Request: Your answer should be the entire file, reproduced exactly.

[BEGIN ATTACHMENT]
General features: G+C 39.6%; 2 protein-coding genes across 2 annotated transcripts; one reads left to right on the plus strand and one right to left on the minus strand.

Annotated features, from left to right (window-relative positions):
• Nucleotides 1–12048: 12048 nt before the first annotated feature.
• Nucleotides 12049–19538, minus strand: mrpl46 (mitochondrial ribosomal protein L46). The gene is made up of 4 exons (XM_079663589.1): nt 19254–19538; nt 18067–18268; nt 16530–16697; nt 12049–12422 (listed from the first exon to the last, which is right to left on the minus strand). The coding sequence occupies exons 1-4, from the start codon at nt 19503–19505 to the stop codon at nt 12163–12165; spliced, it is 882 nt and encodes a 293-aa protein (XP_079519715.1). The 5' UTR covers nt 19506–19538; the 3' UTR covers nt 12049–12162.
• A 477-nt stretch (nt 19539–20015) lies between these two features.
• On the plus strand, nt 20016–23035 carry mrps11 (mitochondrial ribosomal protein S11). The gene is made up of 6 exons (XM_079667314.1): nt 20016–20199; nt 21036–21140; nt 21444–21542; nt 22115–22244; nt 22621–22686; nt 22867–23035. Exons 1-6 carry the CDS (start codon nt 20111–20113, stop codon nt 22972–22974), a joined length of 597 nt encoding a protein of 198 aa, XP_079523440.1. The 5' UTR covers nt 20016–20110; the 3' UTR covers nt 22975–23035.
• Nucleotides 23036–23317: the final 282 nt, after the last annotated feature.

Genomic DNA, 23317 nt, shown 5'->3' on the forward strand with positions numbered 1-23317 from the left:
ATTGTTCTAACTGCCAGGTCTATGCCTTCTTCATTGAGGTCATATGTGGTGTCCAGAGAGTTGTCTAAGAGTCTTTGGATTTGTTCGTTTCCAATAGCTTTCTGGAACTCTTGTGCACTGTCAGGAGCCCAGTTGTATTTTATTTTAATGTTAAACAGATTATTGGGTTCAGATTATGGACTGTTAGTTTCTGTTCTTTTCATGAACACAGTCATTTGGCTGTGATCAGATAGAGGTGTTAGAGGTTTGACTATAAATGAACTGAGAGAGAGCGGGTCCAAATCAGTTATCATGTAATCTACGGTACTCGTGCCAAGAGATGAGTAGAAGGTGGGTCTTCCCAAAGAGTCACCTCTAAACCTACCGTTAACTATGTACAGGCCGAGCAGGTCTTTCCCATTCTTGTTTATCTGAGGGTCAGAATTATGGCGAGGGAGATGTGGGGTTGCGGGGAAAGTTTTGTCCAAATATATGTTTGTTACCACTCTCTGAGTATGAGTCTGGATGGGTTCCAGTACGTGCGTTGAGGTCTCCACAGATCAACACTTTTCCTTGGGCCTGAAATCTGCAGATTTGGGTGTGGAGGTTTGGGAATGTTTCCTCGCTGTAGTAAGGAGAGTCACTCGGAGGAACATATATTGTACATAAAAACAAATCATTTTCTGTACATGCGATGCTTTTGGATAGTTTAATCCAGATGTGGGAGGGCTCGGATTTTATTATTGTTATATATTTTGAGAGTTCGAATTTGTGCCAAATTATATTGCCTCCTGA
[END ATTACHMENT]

General features: G+C 39.6%; 2 protein-coding genes across 2 annotated transcripts; one reads left to right on the plus strand and one right to left on the minus strand.

Annotated features, from left to right (window-relative positions):
• Nucleotides 1–12048: 12048 nt before the first annotated feature.
• Nucleotides 12049–19538, minus strand: mrpl46 (mitochondrial ribosomal protein L46). The gene is made up of 4 exons (XM_079663589.1): nt 19254–19538; nt 18067–18268; nt 16530–16697; nt 12049–12422 (listed from the first exon to the last, which is right to left on the minus strand). The coding sequence occupies exons 1-4, from the start codon at nt 19503–19505 to the stop codon at nt 12163–12165; spliced, it is 882 nt and encodes a 293-aa protein (XP_079519715.1). The 5' UTR covers nt 19506–19538; the 3' UTR covers nt 12049–12162.
• A 477-nt stretch (nt 19539–20015) lies between these two features.
• On the plus strand, nt 20016–23035 carry mrps11 (mitochondrial ribosomal protein S11). The gene is made up of 6 exons (XM_079667314.1): nt 20016–20199; nt 21036–21140; nt 21444–21542; nt 22115–22244; nt 22621–22686; nt 22867–23035. Exons 1-6 carry the CDS (start codon nt 20111–20113, stop codon nt 22972–22974), a joined length of 597 nt encoding a protein of 198 aa, XP_079523440.1. The 5' UTR covers nt 20016–20110; the 3' UTR covers nt 22975–23035.
• Nucleotides 23036–23317: the final 282 nt, after the last annotated feature.

Genomic DNA, 23317 nt, shown 5'->3' on the forward strand with positions numbered 1-23317 from the left:
ATTGTTCTAACTGCCAGGTCTATGCCTTCTTCATTGAGGTCATATGTGGTGTCCAGAGAGTTGTCTAAGAGTCTTTGGATTTGTTCGTTTCCAATAGCTTTCTGGAACTCTTGTGCACTGTCAGGAGCCCAGTTGTATTTTATTTTAATGTTAAACAGATTATTGGGTTCAGATTATGGACTGTTAGTTTCTGTTCTTTTCATGAACACAGTCATTTGGCTGTGATCAGATAGAGGTGTTAGAGGTTTGACTATAAATGAACTGAGAGAGAGCGGGTCCAAATCAGTTATCATGTAATCTACGGTACTCGTGCCAAGAGATGAGTAGAAGGTGGGTCTTCCCAAAGAGTCACCTCTAAACCTACCGTTAACTATGTACAGGCCGAGCAGGTCTTTCCCATTCTTGTTTATCTGAGGGTCAGAATTATGGCGAGGGAGATGTGGGGTTGCGGGGAAAGTTTTGTCCAAATATATGTTTGTTACCACTCTCTGAGTATGAGTCTGGATGGGTTCCAGTACGTGCGTTGAGGTCTCCACAGATCAACACTTTTCCTTGGGCCTGAAATCTGCAGATTTGGGTGTGGAGGTTTGGGAATGTTTCCTCGCTGTAGTAAGGAGAGTCACTCGGAGGAACATATATTGTACATAAAAACAAATCATTTTCTGTACATGCGATGCTTTTGGATAGTTTAATCCAGATGTGGGAGGGCTCGGATTTTATTATTGTTATATATTTTGAGAGTTCGAATTTGTGCCAAATTATATTGCCTCCTGA